The participants of the first panel focused on Maltese examples with regard to attracting private sector investment and attempted to identify the incentives and obstacles to investment. EU membership, together with a relatively young and educated English-speaking labour force, were highlighted by Marisa Xuereb, managing director of Raesch Quarz Malta, as factors that made Malta attractive as a place for investment. She noted that Malta was able to provide an incentive package that lowered the costs of production despite facing challenges as a result of being an island (logistics, more complicated supply chain, etc.) The size of the country enabled businesses to easily discuss policy issues at a high level and have a greater say in implementation. Frank V. Farrugia, president of the Maltese Chamber of Commerce, further elaborated on the benefits of EU membership, such as access to the single market, single currency and free trade agreements at EU level. Moreover, the EU structural funds had a significant impact e.g. on infrastructure, which was crucial for all types of businesses but particularly for tourism. Most of the investment in tourism came from Maltese companies, but this would not be possible without EU investment in infrastructure, said Tony Zahra, president of the Malta Hotels and Restaurants Association. Dolores Sammut Bonnici, president of the Malta Employers' Association, pointed out a number of obstacles that foreign direct investment currently faced in Malta. Relatively high energy prices together with freight charges significantly reduced profit margins. Moreover, Malta was a victim of its own success in terms of the labour market. Companies were suffering from a shortage of labour. A demand-driven labour market artificially increased the level of wages, thus having negative impact on companies' competitiveness. Maltese employers called for the issue of the harmonisation of skills at EU level to be addressed in order to improve employability across borders. Currently there were over 34 000 foreigners officially living and working in Malta. Due to a workforce shortage, Maltese companies often hired unskilled workers and provided the necessary training. Moreover, the employers were already looking to the future of the labour market and challenges emerging from the fourth industrial revolution. As a number of jobs would become obsolete, education needed to focus more on life-long learning, retraining and digital skills in general rather than only on the skills required for a particular job. As 95% of total turnover in the Maltese economy was generated by SMEs, they played an extremely important role as potencial investors. Nevertheless, they faced a number of obstacles such as access to finance. As underlined by Paul Abela, the president of the Malta Chamber of SMEs (GRTU), financing for SMEs dropped last year and there was a visible tendency for banks to give preferente to larger market players when providing loans. In order to create incentives for SMEs, the employers' organisations had called for the Malta Development Bank to be set up. The bank would serve as a second-tier financial institution when private commercial Banks failed to make appropriate financing available, or refused to offer the normal market terms. The bank would be owned by the government and would have an authorised share capital of EUR 200 million. This would eventually allow it to leverage this to around EUR 1 billion in loans. The Maltese employers' organisations had also taken a number of initiatives aimed at facilitating investment for SMEs. The Malta Chamber of Commerce had established a private-public partnership with government focusing on enabling the internationalisation of SMEs. The chamber had created the North Africa Business Council with the aim of promoting Business between Malta and North African countries and, in the process, creating business opportunities for the Maltese Business community. The chamber acted as a facilitator, researched the markets, prepared briefings about political aspects of investing in other countries, invited delegations and set up meeting platforms for both sides to explore potential business opportunities. The participants of the panel underlined the importance of JEREMIE (Joint European Resources for Micro to Medium Enterprises – a joint initiative set up in 2007 by the European Commission in co-operation with the European Investment Bank) and JAIME (Joint Assistance Initiative for Maltese Enterprises) for improving access to finance for SMEs.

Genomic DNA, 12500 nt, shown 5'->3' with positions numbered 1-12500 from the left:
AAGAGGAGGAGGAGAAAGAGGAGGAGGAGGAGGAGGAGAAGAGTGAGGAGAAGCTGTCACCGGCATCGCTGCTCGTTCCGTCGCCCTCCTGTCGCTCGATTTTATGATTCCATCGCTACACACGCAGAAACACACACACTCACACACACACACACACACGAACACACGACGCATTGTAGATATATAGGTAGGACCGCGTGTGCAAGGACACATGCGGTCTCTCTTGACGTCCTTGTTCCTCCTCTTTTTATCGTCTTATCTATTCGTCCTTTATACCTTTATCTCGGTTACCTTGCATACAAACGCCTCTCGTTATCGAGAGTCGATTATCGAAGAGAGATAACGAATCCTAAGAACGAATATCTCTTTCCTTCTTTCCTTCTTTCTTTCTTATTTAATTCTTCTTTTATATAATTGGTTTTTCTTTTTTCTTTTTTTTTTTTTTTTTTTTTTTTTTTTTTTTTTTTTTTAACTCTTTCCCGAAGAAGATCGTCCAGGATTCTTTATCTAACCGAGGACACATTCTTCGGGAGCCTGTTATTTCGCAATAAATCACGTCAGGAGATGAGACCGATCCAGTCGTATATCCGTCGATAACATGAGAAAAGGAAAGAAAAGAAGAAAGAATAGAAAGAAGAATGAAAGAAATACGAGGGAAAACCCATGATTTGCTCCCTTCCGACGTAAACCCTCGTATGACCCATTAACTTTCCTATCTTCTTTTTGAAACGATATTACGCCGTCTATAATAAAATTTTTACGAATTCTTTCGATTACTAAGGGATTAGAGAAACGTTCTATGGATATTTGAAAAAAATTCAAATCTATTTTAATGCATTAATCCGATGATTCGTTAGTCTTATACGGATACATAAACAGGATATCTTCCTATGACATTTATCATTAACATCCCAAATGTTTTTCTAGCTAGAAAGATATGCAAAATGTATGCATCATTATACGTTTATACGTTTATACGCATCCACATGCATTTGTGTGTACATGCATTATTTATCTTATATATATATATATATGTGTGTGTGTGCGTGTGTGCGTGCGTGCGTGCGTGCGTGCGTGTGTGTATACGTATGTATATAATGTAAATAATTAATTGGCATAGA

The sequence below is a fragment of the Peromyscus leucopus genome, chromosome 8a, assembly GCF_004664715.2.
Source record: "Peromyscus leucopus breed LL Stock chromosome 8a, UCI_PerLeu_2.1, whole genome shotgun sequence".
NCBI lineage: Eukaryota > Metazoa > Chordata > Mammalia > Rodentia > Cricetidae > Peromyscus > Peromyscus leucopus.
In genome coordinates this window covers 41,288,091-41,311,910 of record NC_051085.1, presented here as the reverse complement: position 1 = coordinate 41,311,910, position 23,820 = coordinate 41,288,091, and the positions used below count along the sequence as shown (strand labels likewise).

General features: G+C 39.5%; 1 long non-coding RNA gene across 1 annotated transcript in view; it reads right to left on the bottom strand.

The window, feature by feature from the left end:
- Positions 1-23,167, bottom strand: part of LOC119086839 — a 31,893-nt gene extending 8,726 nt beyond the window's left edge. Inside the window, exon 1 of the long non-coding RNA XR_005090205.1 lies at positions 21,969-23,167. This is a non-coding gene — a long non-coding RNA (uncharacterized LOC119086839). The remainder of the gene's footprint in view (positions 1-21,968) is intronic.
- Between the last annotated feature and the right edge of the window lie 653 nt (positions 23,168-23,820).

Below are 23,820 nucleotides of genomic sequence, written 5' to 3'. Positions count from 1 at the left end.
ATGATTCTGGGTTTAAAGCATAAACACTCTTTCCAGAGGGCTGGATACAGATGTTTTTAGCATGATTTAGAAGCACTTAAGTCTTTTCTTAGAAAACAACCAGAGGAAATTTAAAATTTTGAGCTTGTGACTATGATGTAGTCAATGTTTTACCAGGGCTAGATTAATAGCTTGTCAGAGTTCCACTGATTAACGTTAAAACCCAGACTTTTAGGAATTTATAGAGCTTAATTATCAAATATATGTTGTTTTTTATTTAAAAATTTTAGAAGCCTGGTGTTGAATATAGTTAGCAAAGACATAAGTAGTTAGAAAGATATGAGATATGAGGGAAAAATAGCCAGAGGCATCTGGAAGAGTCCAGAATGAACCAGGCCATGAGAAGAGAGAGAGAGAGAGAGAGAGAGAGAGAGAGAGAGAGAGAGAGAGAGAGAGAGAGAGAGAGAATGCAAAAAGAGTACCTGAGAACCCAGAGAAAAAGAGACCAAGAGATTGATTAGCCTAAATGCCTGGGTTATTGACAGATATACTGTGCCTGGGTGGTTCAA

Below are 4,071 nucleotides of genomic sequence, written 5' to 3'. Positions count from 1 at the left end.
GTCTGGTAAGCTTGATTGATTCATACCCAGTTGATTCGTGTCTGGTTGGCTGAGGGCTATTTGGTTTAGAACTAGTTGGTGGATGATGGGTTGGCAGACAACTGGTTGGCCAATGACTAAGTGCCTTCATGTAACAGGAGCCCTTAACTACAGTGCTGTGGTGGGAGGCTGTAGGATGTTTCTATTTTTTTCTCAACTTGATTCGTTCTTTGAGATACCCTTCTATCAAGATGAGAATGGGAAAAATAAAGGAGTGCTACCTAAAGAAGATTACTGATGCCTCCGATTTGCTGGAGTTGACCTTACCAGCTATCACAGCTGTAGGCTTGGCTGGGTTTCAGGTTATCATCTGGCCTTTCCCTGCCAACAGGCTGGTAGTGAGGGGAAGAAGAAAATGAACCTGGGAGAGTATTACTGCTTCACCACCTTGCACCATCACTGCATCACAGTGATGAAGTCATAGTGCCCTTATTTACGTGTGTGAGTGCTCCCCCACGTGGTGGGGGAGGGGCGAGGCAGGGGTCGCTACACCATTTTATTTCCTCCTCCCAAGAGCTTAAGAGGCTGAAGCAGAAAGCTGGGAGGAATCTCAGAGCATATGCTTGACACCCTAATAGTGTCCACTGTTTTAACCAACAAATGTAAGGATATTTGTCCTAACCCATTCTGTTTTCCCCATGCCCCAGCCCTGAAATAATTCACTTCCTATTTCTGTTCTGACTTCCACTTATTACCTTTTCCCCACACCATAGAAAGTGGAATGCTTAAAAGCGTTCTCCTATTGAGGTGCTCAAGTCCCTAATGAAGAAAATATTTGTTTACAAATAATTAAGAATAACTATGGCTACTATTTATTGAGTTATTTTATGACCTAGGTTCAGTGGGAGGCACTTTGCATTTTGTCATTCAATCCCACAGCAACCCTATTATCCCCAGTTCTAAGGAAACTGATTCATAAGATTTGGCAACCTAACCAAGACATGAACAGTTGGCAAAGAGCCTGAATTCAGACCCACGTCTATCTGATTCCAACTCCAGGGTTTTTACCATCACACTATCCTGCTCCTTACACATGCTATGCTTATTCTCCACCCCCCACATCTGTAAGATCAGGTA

The panellists also emphasised the vulnerabilities of the Maltese economy that might undermine its attractiveness for investors in the future. Following customers' expectations, the manufacturing and delivery processes were getting shorter. This trend was difficult to follow for Maltese companies due to constraints related to being a remote island. Because of its size, the Maltese economy could not fully benefit from the economies of scale. Moreover, the financial services and gaming industries that were currently flourishing could easily be lost to another country that provided better conditions.